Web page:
It is with the greatest sadness and an immense sense of loss that we have learnt of the news of the passing of the first democratically elected Premier of KwaZulu-Natal, Dr Frank Mdlalose.
As the Government of KwaZulu-Natal we mourn the passing of this giant leader of the people of our province.
The passing of Dr Mdlalose comes a few days before we celebrate the 27th year since the country chose a people’s democracy based on non-racialism, non-sexism and the equality of all human beings.
Dr Mdlalose sits among the rare breed of civil servants who sacrificed their potentially lucrative careers as full-time medical doctors to dedicate their lives to the service of our nation.
By so doing, he entered a world of uncertainty and one which was marked by twists and turns.
While conditions may threaten to overwhelm, they also define leaders who are suited to the time, as Dr Mdlalose was for the transition from apartheid to democracy. The period of
the late 80s to the 90s was one of the most painful in the life of KwaZulu Natal, witnessing some of the most violent confrontation between the ANC and the IFP. Thousands were killed on either side in a war that was later described as having been fuelled by a so-called third hand.
This period required the calm and visionary leadership of leaders on either side such as Nelson Mandela and the strategic intervention of people such as Dr Mdlalose in KwaZulu-Natal.
Following the unbanning of the ANC in 1990, Dr Mdlalose worked tirelessly with ANC leaders in efforts to stop the violence between ANC and Inkatha supporters. Dr Mdlalose served as a member of the National Peace Committee, an organ of multiple parties which sought to cement peace in the country and especially KwaZulu-Natal.
In 1991 Dr Mdlalose, together with then ANC Chairperson of Southern Natal Jacob Zuma, led the first peace efforts between their two parties when they set up the Peace and
Reconstruction Foundation. This laid the first foundation stone for peace that up to this day prevails between the ANC and the IFP.
Dr Mdlalose was a leader with eyes fixed firmly on the masses of our people and extending beyond the party line. He believed fervently, that peace was a necessary condition not only for successful national and provincial elections, but for the socio-economic development of the people of the province.
We will remember Dr Mdlalose for his prominent role as leader and negotiator during the Codesa negotiations which were held at Kempton Park and eventually led to the 1994 elections. Following the democratic elections, Dr Mdlalose was elected Premier. In 1996 Dr Mdlalose was appointed by President Mandela to become South Africa’s Ambassador to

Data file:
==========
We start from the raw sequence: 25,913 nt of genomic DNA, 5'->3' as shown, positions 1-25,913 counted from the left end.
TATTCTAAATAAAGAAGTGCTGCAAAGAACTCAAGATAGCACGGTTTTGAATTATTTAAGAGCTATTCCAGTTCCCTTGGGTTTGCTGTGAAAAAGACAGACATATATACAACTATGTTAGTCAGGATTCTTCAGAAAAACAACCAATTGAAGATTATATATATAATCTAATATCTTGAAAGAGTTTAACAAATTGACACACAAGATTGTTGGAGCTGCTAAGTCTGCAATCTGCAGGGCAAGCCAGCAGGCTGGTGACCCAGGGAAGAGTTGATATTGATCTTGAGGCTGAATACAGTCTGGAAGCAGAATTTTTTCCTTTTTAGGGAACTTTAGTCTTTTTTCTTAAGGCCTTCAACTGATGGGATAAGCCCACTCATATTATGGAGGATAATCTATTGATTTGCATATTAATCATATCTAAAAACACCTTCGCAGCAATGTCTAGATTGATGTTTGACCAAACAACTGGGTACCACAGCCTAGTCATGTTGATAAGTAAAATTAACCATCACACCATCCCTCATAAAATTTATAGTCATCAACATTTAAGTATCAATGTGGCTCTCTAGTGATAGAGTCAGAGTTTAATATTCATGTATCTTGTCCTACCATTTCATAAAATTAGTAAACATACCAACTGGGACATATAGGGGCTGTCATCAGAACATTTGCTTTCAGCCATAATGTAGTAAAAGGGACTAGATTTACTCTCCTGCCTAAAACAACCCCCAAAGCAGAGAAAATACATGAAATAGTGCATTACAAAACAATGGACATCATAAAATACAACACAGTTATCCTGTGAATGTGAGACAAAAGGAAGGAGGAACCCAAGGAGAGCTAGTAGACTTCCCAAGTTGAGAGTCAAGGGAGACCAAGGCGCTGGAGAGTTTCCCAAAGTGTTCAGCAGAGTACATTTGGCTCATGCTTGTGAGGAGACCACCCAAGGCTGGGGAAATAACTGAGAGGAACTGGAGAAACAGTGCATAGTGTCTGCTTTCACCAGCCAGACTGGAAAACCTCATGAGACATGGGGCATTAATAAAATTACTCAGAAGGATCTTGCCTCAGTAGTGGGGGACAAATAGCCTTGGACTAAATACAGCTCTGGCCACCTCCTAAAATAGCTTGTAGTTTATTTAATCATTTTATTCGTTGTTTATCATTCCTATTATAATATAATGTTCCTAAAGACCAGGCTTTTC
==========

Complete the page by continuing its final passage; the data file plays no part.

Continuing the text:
Born in the Northern KwaZulu-Natal village of Nquthu on 29 November 1931, Dr Mdlalose would have turned 90 this year.
Dr Mdlalose sharpened his academic prowess at the University of Fort Hare where he obtained a BSc degreein 1952 and a University Education Diploma in 1953. In his formative years, Dr Mdlalose was a member of the ANC Youth League before becoming one of the founding members of the IFP in 1975, together with IFP President Dr Mangosuthu Buthelezi.
On behalf of the government and people of KwaZulu-Natal, we wish to convey our deepest condolences to the Mdlalose family on the passing of this tireless servant of our people.
Dr Mdlalose was a catalyst for change and a development oriented politician. He saw medicine not as separate,but as intertwined with the struggle to improve the conditions of society. This was described aptly by the famous German physician who proclaimed that “medicine as the science of human beings, has the obligation to point out problems and to attempt their theoretical solution: the politician, the practical anthropologist, must find the means for their actual solution. The physicians are the natural attorneys of the poor, and social problems fall to a large extent within their jurisdiction”.
To Dr Mdlalose’s family we wish to express the gratitude of the people of KwaZulu Natal for the life-time of service given by Dr Mdlalose as a community doctor and a dedicated but humble servant of the people of our province.
KwaZulu-Natal owes Dr Mdlalose immensely for his unquantifiable contribution to peace and prosperity in the province and for his role as the country’s ambassador abroad. From his life, we will draw many lessons such as that of true servant leadership, self-sacrifice, unending patience and humility when dealing with the people.
May Dr Mdlalose’s family draw strength during this time knowing that his was a life lived fully,and with an indelible legacy.
May His Soul Rest in Peace.
Hamba Kahle Nyanda yephahla,Khwenta, Madlula,